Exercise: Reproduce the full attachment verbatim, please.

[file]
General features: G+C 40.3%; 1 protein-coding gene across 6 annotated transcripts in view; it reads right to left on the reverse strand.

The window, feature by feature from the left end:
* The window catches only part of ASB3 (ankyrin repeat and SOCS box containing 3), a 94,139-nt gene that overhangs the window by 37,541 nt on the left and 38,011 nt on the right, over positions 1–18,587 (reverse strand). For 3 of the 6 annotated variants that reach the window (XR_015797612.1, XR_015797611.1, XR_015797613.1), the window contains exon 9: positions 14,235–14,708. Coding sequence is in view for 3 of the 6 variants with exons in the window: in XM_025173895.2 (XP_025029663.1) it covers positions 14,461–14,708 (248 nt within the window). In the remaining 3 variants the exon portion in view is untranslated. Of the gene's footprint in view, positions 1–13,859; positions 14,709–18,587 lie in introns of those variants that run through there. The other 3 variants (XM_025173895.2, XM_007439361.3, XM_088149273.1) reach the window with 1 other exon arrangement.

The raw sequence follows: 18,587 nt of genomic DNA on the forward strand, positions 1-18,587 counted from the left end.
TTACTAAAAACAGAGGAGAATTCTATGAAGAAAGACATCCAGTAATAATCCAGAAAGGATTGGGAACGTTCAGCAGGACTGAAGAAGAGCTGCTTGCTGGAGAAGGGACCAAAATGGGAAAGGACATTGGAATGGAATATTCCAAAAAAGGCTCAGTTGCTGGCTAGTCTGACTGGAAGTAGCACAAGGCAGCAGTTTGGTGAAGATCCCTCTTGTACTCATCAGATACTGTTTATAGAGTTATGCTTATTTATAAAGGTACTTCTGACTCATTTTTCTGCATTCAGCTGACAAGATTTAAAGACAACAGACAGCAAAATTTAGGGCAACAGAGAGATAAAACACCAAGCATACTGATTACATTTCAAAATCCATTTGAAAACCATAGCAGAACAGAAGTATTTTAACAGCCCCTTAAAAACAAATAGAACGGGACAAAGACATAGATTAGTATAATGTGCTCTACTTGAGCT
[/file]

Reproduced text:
General features: G+C 40.3%; 1 protein-coding gene across 6 annotated transcripts in view; it reads right to left on the reverse strand.

The window, feature by feature from the left end:
* The window catches only part of ASB3 (ankyrin repeat and SOCS box containing 3), a 94,139-nt gene that overhangs the window by 37,541 nt on the left and 38,011 nt on the right, over positions 1–18,587 (reverse strand). For 3 of the 6 annotated variants that reach the window (XR_015797612.1, XR_015797611.1, XR_015797613.1), the window contains exon 9: positions 14,235–14,708. Coding sequence is in view for 3 of the 6 variants with exons in the window: in XM_025173895.2 (XP_025029663.1) it covers positions 14,461–14,708 (248 nt within the window). In the remaining 3 variants the exon portion in view is untranslated. Of the gene's footprint in view, positions 1–13,859; positions 14,709–18,587 lie in introns of those variants that run through there. The other 3 variants (XM_025173895.2, XM_007439361.3, XM_088149273.1) reach the window with 1 other exon arrangement.

The raw sequence follows: 18,587 nt of genomic DNA on the forward strand, positions 1-18,587 counted from the left end.
TTACTAAAAACAGAGGAGAATTCTATGAAGAAAGACATCCAGTAATAATCCAGAAAGGATTGGGAACGTTCAGCAGGACTGAAGAAGAGCTGCTTGCTGGAGAAGGGACCAAAATGGGAAAGGACATTGGAATGGAATATTCCAAAAAAGGCTCAGTTGCTGGCTAGTCTGACTGGAAGTAGCACAAGGCAGCAGTTTGGTGAAGATCCCTCTTGTACTCATCAGATACTGTTTATAGAGTTATGCTTATTTATAAAGGTACTTCTGACTCATTTTTCTGCATTCAGCTGACAAGATTTAAAGACAACAGACAGCAAAATTTAGGGCAACAGAGAGATAAAACACCAAGCATACTGATTACATTTCAAAATCCATTTGAAAACCATAGCAGAACAGAAGTATTTTAACAGCCCCTTAAAAACAAATAGAACGGGACAAAGACATAGATTAGTATAATGTGCTCTACTTGAGCT